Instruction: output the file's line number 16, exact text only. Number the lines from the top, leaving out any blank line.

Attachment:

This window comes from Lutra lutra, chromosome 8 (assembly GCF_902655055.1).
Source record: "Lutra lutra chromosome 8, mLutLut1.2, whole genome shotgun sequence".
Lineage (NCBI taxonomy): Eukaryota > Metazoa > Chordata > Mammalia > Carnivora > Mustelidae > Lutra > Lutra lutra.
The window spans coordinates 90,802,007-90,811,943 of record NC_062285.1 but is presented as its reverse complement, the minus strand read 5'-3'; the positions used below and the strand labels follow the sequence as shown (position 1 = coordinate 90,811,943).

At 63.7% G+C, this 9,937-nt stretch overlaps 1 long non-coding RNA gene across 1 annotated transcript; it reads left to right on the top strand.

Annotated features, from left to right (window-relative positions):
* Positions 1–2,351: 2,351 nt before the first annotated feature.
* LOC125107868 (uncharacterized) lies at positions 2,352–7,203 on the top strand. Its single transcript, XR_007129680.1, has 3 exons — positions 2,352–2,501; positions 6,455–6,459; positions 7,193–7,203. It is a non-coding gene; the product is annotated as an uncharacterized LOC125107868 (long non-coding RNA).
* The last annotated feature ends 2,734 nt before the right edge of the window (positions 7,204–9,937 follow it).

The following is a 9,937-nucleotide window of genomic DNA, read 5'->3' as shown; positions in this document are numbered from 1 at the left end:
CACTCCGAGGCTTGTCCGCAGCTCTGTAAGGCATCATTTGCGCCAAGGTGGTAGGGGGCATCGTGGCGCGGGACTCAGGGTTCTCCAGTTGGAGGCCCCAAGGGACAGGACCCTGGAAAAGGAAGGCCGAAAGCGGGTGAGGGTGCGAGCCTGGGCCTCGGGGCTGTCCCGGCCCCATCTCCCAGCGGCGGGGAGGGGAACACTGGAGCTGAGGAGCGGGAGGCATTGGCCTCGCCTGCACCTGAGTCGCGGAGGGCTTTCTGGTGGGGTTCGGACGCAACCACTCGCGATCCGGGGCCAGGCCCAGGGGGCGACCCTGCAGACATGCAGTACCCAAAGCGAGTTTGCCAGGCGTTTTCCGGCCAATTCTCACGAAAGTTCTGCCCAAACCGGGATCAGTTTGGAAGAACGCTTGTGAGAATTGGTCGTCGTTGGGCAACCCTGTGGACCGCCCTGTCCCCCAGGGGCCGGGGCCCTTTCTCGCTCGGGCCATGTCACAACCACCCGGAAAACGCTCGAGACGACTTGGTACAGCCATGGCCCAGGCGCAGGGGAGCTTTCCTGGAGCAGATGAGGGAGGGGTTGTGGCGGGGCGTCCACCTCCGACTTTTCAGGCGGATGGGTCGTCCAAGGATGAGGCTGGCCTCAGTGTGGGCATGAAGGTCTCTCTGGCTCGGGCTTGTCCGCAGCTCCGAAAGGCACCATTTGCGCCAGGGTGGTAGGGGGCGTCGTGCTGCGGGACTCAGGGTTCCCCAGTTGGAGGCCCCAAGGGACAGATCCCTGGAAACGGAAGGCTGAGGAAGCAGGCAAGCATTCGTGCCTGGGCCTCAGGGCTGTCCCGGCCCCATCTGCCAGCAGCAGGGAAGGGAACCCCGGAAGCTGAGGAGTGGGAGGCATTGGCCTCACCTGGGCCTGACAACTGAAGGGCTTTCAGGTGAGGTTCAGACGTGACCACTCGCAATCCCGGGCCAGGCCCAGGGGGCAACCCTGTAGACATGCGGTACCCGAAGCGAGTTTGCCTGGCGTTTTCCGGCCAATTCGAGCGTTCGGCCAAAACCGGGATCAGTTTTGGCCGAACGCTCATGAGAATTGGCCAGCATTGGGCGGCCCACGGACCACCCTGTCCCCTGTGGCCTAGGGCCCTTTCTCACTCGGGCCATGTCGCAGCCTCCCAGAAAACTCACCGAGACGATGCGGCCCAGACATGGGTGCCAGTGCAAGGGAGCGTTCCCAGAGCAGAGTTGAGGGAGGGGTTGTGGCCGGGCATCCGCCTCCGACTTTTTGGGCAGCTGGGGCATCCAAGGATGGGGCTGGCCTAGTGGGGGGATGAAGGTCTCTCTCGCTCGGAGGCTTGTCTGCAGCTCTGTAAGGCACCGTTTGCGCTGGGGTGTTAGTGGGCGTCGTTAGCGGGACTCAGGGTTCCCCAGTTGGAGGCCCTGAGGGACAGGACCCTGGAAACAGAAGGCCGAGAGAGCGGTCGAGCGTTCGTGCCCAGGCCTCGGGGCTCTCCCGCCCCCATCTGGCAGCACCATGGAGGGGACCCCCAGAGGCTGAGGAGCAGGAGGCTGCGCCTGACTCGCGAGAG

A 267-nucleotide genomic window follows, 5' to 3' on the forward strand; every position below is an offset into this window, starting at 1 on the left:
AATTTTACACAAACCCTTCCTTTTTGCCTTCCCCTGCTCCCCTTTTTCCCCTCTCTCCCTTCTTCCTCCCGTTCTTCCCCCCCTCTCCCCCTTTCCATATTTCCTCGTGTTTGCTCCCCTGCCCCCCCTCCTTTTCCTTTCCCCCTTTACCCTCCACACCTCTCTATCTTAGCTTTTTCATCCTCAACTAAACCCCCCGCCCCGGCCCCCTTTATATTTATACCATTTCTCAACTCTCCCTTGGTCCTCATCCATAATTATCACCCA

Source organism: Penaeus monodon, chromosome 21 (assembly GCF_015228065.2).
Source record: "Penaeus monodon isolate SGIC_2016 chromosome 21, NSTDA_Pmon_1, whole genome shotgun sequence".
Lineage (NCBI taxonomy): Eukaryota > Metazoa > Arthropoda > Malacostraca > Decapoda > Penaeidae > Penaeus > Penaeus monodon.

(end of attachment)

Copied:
Lineage (NCBI taxonomy): Eukaryota > Metazoa > Arthropoda > Malacostraca > Decapoda > Penaeidae > Penaeus > Penaeus monodon.